- The strong dislike of chewing sounds is a condition known as misophonia.
- Brain scans performed by researchers at Newcastle University may have finally uncovered why.
- More weird news here.
Scientists may have finally uncovered with new research the reason why some people can’t stand the sound of others eating, i.e. why chewing sounds drive some people crazy.
The condition, known as misophonia, is more than just the hatred of the sound of someone chewing on their food. According to WebMD, misphonia “is a disorder in which certain sounds trigger emotional or physiological responses that some might perceive as unreasonable given the circumstance.”
While treatment of misphonia is often done by combining sound therapy, counseling, and occasionally a hearing aid to distract from triggers, the reason why people suffer from this condition has always been unclear.
Now, however, researchers led by Newcastle University, for the first time, brain scans have revealed stronger connectivity in the brain between the auditory cortex which processes sounds and the motor control areas related to the face, mouth and throat in those with misophonia.
The study, published in the Journal of Neuroscience, showed “scans on people with misophonia showed that the brain’s auditory cortex (hearing centre) responded similarly to people without the condition, however, people with misophonia showed increased communication between the auditory cortex and the motor control areas related to the face, mouth and throat. These motor control regions were strongly activated by trigger sounds in people with misophonia in response only to their trigger sounds, but not to other sound types or in people without the condition.”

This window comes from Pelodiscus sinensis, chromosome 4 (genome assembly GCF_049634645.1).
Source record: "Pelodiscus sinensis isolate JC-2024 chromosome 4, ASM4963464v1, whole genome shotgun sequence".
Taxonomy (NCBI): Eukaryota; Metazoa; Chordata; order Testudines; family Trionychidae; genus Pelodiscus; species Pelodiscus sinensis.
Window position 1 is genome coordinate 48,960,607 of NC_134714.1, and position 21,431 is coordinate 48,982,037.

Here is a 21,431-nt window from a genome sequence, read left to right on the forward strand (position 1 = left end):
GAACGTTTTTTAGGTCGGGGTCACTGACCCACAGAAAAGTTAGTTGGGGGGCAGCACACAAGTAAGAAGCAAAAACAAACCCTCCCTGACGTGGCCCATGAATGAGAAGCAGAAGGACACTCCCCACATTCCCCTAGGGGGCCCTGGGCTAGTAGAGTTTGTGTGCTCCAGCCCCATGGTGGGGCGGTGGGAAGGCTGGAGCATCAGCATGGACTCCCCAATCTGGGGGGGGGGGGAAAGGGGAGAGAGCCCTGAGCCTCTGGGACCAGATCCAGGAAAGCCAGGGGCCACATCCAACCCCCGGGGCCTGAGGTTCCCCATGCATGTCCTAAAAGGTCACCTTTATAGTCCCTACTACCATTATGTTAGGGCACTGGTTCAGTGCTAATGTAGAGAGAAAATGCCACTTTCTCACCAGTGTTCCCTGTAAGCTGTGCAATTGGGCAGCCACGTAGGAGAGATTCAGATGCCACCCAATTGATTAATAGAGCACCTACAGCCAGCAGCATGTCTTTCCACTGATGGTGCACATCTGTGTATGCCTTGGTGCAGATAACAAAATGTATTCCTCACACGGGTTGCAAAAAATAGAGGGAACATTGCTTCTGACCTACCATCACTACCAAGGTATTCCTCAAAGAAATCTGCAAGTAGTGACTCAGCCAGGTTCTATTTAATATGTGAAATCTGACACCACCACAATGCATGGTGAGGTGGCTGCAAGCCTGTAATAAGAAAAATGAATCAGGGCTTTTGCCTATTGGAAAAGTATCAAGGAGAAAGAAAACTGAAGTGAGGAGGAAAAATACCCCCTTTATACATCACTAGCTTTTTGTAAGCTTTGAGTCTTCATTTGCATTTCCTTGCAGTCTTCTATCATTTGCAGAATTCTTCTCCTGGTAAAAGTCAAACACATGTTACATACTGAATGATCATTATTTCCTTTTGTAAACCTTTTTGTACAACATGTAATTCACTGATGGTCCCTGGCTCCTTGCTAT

“What we are suggesting is that in misophonia the trigger sound activates the motor area even though the person is only listening to the sound,” said lead author Dr. Sukhbinder Kumar. “It makes them feel like the sounds are intruding into them.”
Dr. Kumar continued, “What surprised us was that we also found a similar pattern of communication between the visual and motor regions, which reflects that misophonia can also occur when triggered by something visual.
“This lead us to believe that this communication activates something called the ‘mirror system’, which helps us process movements made by other individuals by activating our own brain in a similar way – as if we were making that movement ourselves.
“We think that in people with misophonia involuntary overactivation of the mirror system leads to some kind of sense that sounds made by other people are intruding into their bodies, outside of their control.
“Interestingly, some people with misophonia can lessen their symptoms by mimicking the action generating the trigger sound, which might indicate restoring a sense of control. Using this knowledge may help us develop new therapies for people with the condition.”
Tim Griffiths, Professor of Cognitive Neurology at Newcastle University, added, “The study provides new ways to think about the treatment options for misophonia. Instead of focussing on sound centres in the brain, which many existing therapies do, effective therapies should consider motor areas of the brain as well.”
Misophonia affects between 6 to 20 percent of people, however those with the most severe cases can find themselves unable to tolerate family, work, public or social situations as a result.